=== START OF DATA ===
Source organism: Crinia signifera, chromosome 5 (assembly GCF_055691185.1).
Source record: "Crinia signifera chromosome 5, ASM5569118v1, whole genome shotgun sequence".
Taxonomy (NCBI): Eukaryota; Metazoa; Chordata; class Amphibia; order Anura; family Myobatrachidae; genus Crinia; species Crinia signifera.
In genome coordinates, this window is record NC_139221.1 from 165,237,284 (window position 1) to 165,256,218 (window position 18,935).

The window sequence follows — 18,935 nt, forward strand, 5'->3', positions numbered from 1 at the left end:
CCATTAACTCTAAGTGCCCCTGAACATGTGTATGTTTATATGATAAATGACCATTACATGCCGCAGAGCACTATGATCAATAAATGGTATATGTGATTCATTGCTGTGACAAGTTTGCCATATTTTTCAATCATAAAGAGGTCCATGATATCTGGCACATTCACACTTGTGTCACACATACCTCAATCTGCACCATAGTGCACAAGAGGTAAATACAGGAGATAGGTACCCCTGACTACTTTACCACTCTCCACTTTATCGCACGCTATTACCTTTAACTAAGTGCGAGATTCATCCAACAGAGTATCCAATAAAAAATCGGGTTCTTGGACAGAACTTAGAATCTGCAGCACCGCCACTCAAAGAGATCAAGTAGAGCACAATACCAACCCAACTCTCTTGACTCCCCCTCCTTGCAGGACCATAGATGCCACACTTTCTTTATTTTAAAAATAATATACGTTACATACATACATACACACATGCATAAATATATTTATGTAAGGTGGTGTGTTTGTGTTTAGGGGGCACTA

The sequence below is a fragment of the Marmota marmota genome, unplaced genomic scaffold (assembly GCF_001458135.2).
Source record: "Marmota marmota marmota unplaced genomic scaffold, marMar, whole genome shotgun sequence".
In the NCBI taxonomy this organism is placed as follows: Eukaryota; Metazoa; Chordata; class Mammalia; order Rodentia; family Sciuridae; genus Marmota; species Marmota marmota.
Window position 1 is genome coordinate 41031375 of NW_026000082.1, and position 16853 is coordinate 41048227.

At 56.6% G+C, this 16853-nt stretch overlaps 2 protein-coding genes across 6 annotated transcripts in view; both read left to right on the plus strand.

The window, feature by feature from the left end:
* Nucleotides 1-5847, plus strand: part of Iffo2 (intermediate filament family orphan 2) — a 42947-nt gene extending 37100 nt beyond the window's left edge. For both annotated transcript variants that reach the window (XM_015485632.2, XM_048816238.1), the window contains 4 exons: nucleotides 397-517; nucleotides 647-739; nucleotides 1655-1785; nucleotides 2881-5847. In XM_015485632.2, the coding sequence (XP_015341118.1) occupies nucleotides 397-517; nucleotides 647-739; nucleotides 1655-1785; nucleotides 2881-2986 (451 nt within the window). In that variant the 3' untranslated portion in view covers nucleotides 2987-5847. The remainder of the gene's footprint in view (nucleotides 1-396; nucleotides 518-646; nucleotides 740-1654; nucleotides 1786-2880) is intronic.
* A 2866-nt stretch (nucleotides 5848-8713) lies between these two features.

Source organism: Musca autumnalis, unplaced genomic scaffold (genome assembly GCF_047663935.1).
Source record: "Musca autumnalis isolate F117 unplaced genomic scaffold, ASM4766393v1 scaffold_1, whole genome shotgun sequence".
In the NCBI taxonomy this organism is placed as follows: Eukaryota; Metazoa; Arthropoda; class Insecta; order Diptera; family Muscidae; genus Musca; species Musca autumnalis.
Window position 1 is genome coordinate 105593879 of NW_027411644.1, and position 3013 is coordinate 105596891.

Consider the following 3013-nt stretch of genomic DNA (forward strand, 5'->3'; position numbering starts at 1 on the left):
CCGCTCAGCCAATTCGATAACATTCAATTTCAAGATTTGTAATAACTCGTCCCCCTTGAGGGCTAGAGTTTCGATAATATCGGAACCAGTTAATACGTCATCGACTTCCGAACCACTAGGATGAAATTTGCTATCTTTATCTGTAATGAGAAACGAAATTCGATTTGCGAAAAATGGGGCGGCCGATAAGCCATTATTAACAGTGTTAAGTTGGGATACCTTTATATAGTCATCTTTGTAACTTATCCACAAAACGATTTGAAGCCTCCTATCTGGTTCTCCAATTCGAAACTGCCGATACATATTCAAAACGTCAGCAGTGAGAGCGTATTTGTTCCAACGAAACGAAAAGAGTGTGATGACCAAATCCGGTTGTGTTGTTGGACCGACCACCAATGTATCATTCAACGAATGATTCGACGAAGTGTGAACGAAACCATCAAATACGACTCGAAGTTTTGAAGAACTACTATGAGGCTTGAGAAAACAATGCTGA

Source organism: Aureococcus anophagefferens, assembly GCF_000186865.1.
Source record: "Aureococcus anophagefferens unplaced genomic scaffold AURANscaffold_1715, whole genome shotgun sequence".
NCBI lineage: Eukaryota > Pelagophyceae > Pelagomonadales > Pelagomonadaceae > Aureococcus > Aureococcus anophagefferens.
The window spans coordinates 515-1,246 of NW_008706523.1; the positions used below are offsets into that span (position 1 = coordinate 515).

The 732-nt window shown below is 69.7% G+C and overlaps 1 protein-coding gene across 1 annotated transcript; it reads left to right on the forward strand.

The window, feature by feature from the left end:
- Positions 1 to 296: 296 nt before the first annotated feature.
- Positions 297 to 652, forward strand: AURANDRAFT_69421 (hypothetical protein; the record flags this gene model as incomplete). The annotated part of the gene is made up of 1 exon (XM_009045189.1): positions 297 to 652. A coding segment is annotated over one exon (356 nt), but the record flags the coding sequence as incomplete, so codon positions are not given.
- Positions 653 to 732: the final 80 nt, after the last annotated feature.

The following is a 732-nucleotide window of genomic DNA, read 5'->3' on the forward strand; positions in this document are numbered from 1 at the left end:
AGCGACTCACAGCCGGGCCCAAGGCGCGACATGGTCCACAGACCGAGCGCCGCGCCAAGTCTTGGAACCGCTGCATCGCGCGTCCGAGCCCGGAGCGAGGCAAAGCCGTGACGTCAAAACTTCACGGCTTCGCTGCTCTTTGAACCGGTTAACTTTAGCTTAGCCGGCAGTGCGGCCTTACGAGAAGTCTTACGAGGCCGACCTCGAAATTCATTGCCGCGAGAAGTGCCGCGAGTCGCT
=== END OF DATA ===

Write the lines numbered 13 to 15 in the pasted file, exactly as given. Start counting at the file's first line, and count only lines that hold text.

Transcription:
* Nucleotides 1-5847, plus strand: part of Iffo2 (intermediate filament family orphan 2) — a 42947-nt gene extending 37100 nt beyond the window's left edge. For both annotated transcript variants that reach the window (XM_015485632.2, XM_048816238.1), the window contains 4 exons: nucleotides 397-517; nucleotides 647-739; nucleotides 1655-1785; nucleotides 2881-5847. In XM_015485632.2, the coding sequence (XP_015341118.1) occupies nucleotides 397-517; nucleotides 647-739; nucleotides 1655-1785; nucleotides 2881-2986 (451 nt within the window). In that variant the 3' untranslated portion in view covers nucleotides 2987-5847. The remainder of the gene's footprint in view (nucleotides 1-396; nucleotides 518-646; nucleotides 740-1654; nucleotides 1786-2880) is intronic.
* A 2866-nt stretch (nucleotides 5848-8713) lies between these two features.

Source organism: Musca autumnalis, unplaced genomic scaffold (genome assembly GCF_047663935.1).